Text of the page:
Because of this, I ended up not lifting for nearly a year while the doctors tried everything this side of surgery (steroids, pain killers, anti-inflammatory meds, physical therapy, spinal injections, Etc.) to treat the problem and frankly none of what they did managed to reduce the pain or restore more than 30-40% of the overall function. Ultimately, they started in with the "The only option left is spinal surgery to cut out the discs and fuse your neck" speeches which wasn't what I wanted to hear.

    What did finally work? Going back to lifting.....heavy (with my legs).

    One day I said the Hell with it all and just started working my legs (which weren't effected by the disc/nerve issues), going back to 3-4 days a week of just leg work. And (surprise!) after a week or two, my neck started to feel better. Almost certainly from the influx of natural HGH that my body started producing in response to the stress being put upon my legs.

    It took six months overall but basically "gym therapy" managed to fix what the doctor's couldn't and I now have almost 100% of the strength and function of the effected muscles again.
    Last edited by Luclin999; 07-07-2020 at 09:29 AM.
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    Registered User BiblicalSoldier's Avatar
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    For me, I try to train around the injury after I determine the extent of the injury. If I feel I need to doctor to look at it, then I get the doctor's opinion first. For example, I had a bad issue where I had to visit the chiropractor for 8 Weeks (2x per week) to get my lower back fixed. In rehab, I quite deadlifting through that time, but still did rehab lower back exercises. All depends on the extent of the injury.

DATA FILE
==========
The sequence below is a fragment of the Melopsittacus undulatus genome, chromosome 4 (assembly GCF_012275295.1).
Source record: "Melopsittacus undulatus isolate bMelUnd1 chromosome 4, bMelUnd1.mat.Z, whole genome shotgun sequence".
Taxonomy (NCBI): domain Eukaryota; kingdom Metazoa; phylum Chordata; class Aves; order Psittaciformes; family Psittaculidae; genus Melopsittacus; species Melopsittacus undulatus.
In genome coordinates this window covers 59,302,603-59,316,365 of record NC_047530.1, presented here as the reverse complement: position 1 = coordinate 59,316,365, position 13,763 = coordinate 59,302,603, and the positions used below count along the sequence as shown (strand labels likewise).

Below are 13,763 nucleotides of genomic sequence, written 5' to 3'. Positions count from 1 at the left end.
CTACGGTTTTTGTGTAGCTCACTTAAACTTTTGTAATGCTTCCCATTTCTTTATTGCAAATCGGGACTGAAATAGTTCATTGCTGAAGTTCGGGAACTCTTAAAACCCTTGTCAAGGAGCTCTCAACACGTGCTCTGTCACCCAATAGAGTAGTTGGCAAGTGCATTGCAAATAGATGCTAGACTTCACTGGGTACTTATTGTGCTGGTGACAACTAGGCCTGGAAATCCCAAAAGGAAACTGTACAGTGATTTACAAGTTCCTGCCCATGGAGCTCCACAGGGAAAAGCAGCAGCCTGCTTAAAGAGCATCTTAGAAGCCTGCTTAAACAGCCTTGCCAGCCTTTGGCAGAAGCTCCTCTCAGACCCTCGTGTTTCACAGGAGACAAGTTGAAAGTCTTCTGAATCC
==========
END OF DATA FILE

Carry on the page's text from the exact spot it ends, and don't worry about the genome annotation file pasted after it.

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  18. #18
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    Originally Posted by Wendal View Post
    When you feel pain do you simply work around the injuries and avoid doing movements that hurt while continuing weight training or is it best to stop weight training all together until you're injuries are healed?
    so, consensus is to continue training. From my experience, confirmed on many occasions, I need to find the way not only to continue working out, but I need to employ the joint where the injury is. I have to find different angle where it is practically the same move but no pain. There is always a very specific tendon or muscle string that is injured, so I have to isolate it from direct work. A buddy of mine who used to be a team doctor, he says there is a science behind continuing working out. Muscles are healed by building a scar tissue. And this scar tissue can grow being either functional (contributing to contraction) or completely dysfunctional, and that depends on weather that muscle was subjected to light loads while healing. Tendonitis is very similar to muscle injury in that regard. It would progress or at least stop healing when I slack. Counter-intuitive, but true. The only way I found to completely get rid of nagging tendonitis was going high reps. I am injury-free since 2012, my longest stretch so far.